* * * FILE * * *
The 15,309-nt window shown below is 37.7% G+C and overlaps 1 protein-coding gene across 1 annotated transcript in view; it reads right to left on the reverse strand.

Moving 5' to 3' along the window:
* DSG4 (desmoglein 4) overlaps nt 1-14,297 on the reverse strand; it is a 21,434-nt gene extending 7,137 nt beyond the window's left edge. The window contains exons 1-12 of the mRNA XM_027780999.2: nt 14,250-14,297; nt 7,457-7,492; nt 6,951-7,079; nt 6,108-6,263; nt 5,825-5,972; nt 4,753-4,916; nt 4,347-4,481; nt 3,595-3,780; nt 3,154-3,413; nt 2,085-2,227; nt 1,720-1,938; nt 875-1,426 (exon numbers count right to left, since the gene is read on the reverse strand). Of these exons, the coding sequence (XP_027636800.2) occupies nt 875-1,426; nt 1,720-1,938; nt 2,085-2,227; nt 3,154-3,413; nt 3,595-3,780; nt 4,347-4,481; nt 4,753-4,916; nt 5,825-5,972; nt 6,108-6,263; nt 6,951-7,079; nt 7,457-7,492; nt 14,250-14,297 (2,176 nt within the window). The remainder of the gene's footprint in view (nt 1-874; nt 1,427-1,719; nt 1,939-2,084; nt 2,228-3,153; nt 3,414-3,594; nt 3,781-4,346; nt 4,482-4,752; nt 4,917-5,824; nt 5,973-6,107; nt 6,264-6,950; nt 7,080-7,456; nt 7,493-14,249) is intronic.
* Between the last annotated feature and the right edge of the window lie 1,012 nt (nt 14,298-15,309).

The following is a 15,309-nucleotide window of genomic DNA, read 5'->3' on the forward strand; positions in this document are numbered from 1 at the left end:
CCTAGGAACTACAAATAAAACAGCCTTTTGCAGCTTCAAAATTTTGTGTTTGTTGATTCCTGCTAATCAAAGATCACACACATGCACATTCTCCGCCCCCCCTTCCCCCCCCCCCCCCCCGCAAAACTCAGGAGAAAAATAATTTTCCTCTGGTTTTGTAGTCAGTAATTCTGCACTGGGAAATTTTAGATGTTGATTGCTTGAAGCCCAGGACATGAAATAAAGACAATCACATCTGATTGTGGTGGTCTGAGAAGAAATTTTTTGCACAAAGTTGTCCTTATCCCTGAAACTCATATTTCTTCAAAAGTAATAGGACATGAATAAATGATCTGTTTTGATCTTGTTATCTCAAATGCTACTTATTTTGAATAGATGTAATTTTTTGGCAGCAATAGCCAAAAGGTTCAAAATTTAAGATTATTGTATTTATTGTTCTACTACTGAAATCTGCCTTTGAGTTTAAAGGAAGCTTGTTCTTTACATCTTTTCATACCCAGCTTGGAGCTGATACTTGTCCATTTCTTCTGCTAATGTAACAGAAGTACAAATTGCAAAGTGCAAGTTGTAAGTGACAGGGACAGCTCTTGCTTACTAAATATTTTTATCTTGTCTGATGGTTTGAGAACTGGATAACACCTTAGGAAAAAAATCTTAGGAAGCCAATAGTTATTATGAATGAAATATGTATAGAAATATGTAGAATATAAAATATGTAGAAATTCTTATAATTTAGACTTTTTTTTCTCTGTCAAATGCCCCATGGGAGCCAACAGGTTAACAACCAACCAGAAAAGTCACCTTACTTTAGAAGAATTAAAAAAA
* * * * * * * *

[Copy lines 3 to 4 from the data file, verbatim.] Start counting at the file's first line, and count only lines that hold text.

* DSG4 (desmoglein 4) overlaps nt 1-14,297 on the reverse strand; it is a 21,434-nt gene extending 7,137 nt beyond the window's left edge. The window contains exons 1-12 of the mRNA XM_027780999.2: nt 14,250-14,297; nt 7,457-7,492; nt 6,951-7,079; nt 6,108-6,263; nt 5,825-5,972; nt 4,753-4,916; nt 4,347-4,481; nt 3,595-3,780; nt 3,154-3,413; nt 2,085-2,227; nt 1,720-1,938; nt 875-1,426 (exon numbers count right to left, since the gene is read on the reverse strand). Of these exons, the coding sequence (XP_027636800.2) occupies nt 875-1,426; nt 1,720-1,938; nt 2,085-2,227; nt 3,154-3,413; nt 3,595-3,780; nt 4,347-4,481; nt 4,753-4,916; nt 5,825-5,972; nt 6,108-6,263; nt 6,951-7,079; nt 7,457-7,492; nt 14,250-14,297 (2,176 nt within the window). The remainder of the gene's footprint in view (nt 1-874; nt 1,427-1,719; nt 1,939-2,084; nt 2,228-3,153; nt 3,414-3,594; nt 3,781-4,346; nt 4,482-4,752; nt 4,917-5,824; nt 5,973-6,107; nt 6,264-6,950; nt 7,080-7,456; nt 7,493-14,249) is intronic.
* Between the last annotated feature and the right edge of the window lie 1,012 nt (nt 14,298-15,309).